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Unformatted text preview: the nodes at which stopping occurs) are marked with large dots and the intermediate
nodes (the other nodes) with small dots. Note that each leaf in the tree has a onetoone correspondence with an initial segment of the tree, so the stopping nodes can
be unambiguously viewed either as leaves of the tree or initial segments of the sample
sequences. Note that in both of these examples, the stopping rule determines which initial segment of
any given sample sequence satisifes the rule. The distribution of each Xn , and even whether
or not the sequence is IID, is usually not relevant for deﬁning these stopping rules. In other
words, the conditions about statistical independence used in Chapter 3 for the indicator
functions of stopping rules is quite unnatural for most applications.
The essence of a stopping rule, however, is illustrated quite well in Figure 7.7. If one stops
at some initial segment of a sample sequence, then one cannot stop again at some longer
initial segment of the same sample sequence. This leads us to the following deﬁnitions of
stopping nodes, stopping rules, and stopping times.
Deﬁnition 7.2 (Stopping nodes). Given a sequence {Xn ; n ≥ 1} of rv’s, a col lection of
stopping nodes is a col lection of initial segments of the sample sequences of {Xn ; n ≥ 1}.
If an initial segment of one sequence is a stopping node, then it is a stopping node for al l
sequences with that same initial segment. Also, no stopping node can be an initial segment
of any other stopping node.
This deﬁnition is less abstract when each Xn is dicrete with a ﬁnite number, say m of
possible values. In this case, as illustrated in Figure 7.7, the set of seqeunces is represented
by a tree in which each node has one branch coming in from the root and m branches going
out. Each stopping node corresponds to ‘pruning’ the tree at that node. All the sequences
with that given initial segment can then be ignored since they all have that same initial 294 CHAPTER 7. RANDOM WALKS, LARGE DEVIATIONS, AND MARTINGALES segment, i.e., stopping node. In this sense, every ‘pruning’ of the tree corresponds to a
collection of stopping nodes.
In information theory, such a collection of stopping nodes is called a preﬁxfree source
code. Each segment corresponding to a stopping node is used as a codeword for some given
message. If a sequence of consecutive segments is transmitted, a receiver can parse the
incoming letters into segments by using the fact that no stopping node is an initial segment
of any other stopping node.
Deﬁnition 7.3 (Stopping rule and stopping time). A stopping rule for {Xn ; n ≥ 1}
is a rule that determines a col lection of stopping nodes. A stopping time is a perhaps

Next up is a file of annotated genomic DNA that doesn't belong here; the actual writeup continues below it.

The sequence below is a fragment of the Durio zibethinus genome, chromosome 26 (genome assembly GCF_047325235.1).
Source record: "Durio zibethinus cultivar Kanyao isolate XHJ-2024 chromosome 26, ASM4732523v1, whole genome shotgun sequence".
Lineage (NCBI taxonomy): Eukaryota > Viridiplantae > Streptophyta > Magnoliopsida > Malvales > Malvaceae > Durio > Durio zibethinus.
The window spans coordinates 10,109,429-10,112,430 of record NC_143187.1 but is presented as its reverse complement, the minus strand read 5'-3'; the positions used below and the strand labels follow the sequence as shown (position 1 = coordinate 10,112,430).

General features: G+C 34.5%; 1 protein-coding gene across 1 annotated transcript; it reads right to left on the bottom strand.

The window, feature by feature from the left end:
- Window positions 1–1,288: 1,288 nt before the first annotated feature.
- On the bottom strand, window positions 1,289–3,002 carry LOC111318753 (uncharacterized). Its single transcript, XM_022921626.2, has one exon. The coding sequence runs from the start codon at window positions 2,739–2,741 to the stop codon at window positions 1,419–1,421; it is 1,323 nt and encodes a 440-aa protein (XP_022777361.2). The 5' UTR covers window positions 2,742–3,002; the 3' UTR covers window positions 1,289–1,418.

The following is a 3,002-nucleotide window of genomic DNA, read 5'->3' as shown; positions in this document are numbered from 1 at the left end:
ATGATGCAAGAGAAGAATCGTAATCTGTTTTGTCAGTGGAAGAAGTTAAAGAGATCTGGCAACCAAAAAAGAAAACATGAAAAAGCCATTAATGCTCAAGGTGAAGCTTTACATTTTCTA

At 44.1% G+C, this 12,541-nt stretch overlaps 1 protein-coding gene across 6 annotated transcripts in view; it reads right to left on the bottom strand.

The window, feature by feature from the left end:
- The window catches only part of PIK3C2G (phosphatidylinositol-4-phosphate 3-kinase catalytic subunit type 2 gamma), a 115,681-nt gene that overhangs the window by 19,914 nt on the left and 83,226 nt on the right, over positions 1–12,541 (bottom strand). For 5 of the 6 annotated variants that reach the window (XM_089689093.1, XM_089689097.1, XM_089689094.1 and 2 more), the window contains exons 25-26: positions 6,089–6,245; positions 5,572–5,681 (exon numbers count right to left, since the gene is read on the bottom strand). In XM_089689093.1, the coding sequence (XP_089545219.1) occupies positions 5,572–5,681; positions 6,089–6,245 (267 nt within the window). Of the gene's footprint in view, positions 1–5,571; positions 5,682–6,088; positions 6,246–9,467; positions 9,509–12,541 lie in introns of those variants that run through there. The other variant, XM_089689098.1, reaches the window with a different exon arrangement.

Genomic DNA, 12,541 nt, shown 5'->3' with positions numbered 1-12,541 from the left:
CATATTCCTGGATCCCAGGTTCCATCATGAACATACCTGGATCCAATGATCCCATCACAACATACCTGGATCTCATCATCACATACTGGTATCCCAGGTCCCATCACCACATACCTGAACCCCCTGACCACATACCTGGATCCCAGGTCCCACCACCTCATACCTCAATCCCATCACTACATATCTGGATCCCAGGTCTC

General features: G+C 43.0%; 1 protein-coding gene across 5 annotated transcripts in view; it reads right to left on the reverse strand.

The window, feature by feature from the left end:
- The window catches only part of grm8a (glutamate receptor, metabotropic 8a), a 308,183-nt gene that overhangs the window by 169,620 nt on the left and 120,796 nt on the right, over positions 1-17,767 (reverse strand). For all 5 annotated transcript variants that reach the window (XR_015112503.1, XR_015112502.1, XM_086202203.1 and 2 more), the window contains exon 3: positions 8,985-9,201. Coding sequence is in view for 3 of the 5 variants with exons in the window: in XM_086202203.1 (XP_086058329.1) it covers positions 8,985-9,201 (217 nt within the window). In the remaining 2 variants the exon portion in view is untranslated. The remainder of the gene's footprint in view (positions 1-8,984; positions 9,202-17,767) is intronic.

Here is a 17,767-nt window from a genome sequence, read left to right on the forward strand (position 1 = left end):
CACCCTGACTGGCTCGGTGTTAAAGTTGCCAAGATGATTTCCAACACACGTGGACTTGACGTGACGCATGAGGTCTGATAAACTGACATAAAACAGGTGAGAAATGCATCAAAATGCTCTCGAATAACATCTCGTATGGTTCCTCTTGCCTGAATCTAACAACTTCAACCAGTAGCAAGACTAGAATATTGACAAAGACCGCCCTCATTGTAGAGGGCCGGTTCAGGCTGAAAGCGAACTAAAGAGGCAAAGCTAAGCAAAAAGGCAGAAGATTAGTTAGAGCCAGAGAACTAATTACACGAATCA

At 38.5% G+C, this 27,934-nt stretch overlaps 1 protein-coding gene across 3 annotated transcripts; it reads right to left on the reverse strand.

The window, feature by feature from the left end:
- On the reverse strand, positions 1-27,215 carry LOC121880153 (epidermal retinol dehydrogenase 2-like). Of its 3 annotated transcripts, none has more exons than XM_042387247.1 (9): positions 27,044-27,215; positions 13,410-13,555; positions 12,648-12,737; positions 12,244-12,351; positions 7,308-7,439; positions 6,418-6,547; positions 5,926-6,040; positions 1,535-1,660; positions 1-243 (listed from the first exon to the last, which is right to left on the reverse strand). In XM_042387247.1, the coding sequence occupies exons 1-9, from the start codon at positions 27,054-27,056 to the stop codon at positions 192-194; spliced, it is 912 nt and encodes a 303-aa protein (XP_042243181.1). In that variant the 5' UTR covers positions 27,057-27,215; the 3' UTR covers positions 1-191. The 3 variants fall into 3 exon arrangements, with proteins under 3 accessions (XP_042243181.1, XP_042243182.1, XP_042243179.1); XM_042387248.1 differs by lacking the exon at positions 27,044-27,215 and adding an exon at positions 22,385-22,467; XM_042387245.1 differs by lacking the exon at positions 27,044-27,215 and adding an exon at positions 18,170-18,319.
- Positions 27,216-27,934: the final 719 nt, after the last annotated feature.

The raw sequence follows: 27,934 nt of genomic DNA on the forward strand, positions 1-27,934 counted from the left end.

defective rv whose value, for a sample sequence with a stopping node, is the length of the
initial segment for that node. Its value, for a sample sequence with no stopping node, is
inﬁnite.
For most interesting stopping rules, sample sequences exist that have no stopping nodes.
For the example of a random walk with two thresholds, there are many sequences that stay
inside the thresholds forever. As shown by Lemma 7.1 however, this set of sequences has
zero probability and thus the stopping time is a (nondefective) rv. We see from this that,
although stopping rules are generally deﬁned without the use of a probability measure,
and the mapping from sample sequences to stopping nodes is similarly independent of the
probability measure, the question of whether the stopping time is defective and whether it
has moments is very dependent on the probability measure.
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Theorem 7.2 (Wald’s identity). Let {Xi ; i ≥ 1} be IID and let ∞ (r) = ln{E erX } be
the semiinvariant moment generating function of each Xi . Assume ∞ (r) is ﬁnite in an
open interval (r− , r+ ) with r− < 0 < r+ . For each n ≥ 1, let Sn = X1 + · · · + Xn . Let α > 0
and β < 0 be arbitrary real numbers, and let N be the smal lest n for which either Sn ≥ α
or Sn ≤ β . Then for al l r ∈ (r− , r+ ),
E [exp(rSN − N ∞ (r))] = 1. (7.24) We ﬁrst show how to use and interpret this theorem, and then prove it. The proof is quite
simple, but will mean more after understanding the surprising power of this result. Wald’s
identity can be thought of as a generating function form of Wald’s equality as established
in Theorem 3.3. First note that the trial N at which a threshold is crossed in the theorem
is a stopping time in the terminology of Chapter 3. Also, if we take the derivative with
respect to r of both sides of (7.24), we get
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E [SN − N ∞ 0 (r) exp{rSN − N ∞ (r)} = 0.
Setting r = 0 and recalling that ∞ (0) = 0 and ∞ 0 (0) = X , this becomes Wald’s equality,
E [SN ] = E [N ] X . (7.25) Note that this derivation of Wald’s equality is restricted to a random walk with two thresholds (and this automatically satisﬁes the constraint in Wald’s equality that E [N ] < 1). The
result in Chapter 3 was more general, applyin...
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 Spring '09
 R.Srikant

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